When Moody and Sankey were in Europe there was a joke made in the theatre at their expense, and the people hissed off the stage the man that made it. In Dublin, Barnum’s circus came to town in the midst of the meetings and one of the clowns said to another, “I feel a little ‘Moody’ today.” And the other replied, “I am a little ‘Sankey-timonious,’” and the great crowd of several thousand people hissed, and one man of stentorian voice rose and began to sin, “Hold the Fort for I am Coming.” Six thousand people took up the song and the clowns had to get out. What was done there can be done in Chicago, and I want you to pray for it and work for it, until God shall accomplish it for His glory.
Our Confession of Faith.
The Secret of Success from the beginning to the present day is in the creed that I read to you. It begins with the words, “We believe,” and if there is one thing that had distinguished this church above any other, it has been the fact that its members believe something. Just read the creed through and you will find what they believe. They believe that believing is important, that the man who has faith will have power.
They believe, first of all, in a great God; and the second article of the creed which has made this church and every stream that has gone out from it is this, faith in a great Bible. The third article is that man is a great sinner; the fourth is that Jesus Christ is a great Saviour; the fifth is that God’s plan of salvation is great in its simplicity; the sixth is that the institution known as the church is a great institution, founded by Christ and kept by the power of God; and the seventh is in the charge given to the new members that it is our privilege to subdue the flesh and live the victorious life, rendering unto God acceptable service in Christ. It would take ten hours to expound this creed, but I just want you to look at it with me for a few minutes.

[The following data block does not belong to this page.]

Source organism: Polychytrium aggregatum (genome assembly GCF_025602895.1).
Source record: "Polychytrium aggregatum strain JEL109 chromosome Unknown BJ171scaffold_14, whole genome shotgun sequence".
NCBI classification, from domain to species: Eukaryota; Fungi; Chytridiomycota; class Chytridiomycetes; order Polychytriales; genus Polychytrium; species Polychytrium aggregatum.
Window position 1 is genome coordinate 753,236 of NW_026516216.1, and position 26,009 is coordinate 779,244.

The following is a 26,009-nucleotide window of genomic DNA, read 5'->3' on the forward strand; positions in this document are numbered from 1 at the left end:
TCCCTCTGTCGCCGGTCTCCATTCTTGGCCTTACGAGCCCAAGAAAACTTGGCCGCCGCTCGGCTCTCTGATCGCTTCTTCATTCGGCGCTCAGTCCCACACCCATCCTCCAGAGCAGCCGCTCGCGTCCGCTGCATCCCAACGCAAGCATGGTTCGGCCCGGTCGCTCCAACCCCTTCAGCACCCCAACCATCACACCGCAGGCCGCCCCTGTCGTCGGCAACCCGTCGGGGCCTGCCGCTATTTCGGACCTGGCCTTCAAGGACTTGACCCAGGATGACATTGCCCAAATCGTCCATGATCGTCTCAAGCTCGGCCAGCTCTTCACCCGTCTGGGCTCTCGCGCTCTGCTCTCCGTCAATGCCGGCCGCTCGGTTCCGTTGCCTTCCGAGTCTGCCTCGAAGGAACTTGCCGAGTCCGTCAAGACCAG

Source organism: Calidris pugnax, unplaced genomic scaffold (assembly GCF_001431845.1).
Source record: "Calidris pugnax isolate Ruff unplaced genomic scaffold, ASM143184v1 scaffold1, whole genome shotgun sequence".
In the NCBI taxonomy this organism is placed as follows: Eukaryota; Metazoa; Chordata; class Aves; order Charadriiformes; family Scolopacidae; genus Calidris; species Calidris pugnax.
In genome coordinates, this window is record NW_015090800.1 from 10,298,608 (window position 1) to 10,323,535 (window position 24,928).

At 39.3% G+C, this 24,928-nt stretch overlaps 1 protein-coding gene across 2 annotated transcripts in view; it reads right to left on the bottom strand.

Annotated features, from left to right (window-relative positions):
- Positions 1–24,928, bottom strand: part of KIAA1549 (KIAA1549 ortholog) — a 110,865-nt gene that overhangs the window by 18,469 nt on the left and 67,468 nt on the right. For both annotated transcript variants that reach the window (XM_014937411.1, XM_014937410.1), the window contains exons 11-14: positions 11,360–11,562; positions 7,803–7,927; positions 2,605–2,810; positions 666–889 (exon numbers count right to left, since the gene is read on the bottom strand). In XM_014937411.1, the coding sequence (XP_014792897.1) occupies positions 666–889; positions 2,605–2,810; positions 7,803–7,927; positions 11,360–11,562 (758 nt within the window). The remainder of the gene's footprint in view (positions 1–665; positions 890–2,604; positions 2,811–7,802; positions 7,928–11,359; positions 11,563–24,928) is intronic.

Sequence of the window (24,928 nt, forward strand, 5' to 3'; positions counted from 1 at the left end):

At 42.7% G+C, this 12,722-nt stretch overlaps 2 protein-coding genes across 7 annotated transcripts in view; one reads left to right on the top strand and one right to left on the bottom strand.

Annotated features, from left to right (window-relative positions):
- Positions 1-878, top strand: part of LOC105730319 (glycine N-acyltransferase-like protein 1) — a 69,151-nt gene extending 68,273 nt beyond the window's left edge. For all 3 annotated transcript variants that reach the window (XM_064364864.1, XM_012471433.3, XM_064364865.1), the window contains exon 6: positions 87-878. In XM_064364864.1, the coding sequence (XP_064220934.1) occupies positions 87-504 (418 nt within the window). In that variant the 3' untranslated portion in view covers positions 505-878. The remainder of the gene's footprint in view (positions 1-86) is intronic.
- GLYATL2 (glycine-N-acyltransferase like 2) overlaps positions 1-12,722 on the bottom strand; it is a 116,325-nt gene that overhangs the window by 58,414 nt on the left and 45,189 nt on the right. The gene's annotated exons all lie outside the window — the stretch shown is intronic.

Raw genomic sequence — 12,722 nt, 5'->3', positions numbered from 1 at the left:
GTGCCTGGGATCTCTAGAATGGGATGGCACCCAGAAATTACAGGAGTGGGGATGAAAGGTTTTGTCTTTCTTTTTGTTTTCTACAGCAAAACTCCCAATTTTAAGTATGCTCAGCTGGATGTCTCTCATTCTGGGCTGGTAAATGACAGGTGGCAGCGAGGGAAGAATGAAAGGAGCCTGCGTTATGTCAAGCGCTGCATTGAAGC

“We believe in the only true God: the Father, the Son, and the Holy Spirit.” This church has never fallen into the heresy that God is the Father of all men. Jesus said to the Pharisees, “Ye are of your father, the devil, and the lusts of your father ye will do,” and then again we are told, “To as many as received Him, to them gave He power to become the sons of God.” We believe in the fatherhood of God, co-existent with the brotherhood of Christ, and not one without the other, though there is a brotherhood of sin and humanity and suffering that we all share.
“We believe in God, the Son.” There never has, so far as I know, gone out from this corner or this movement, an assertion against the deity of Jesus Christ. Men and women and children here worship Christ as God. They fall at His feet with Thomas, and say with love and humility, “My Lord and my God.”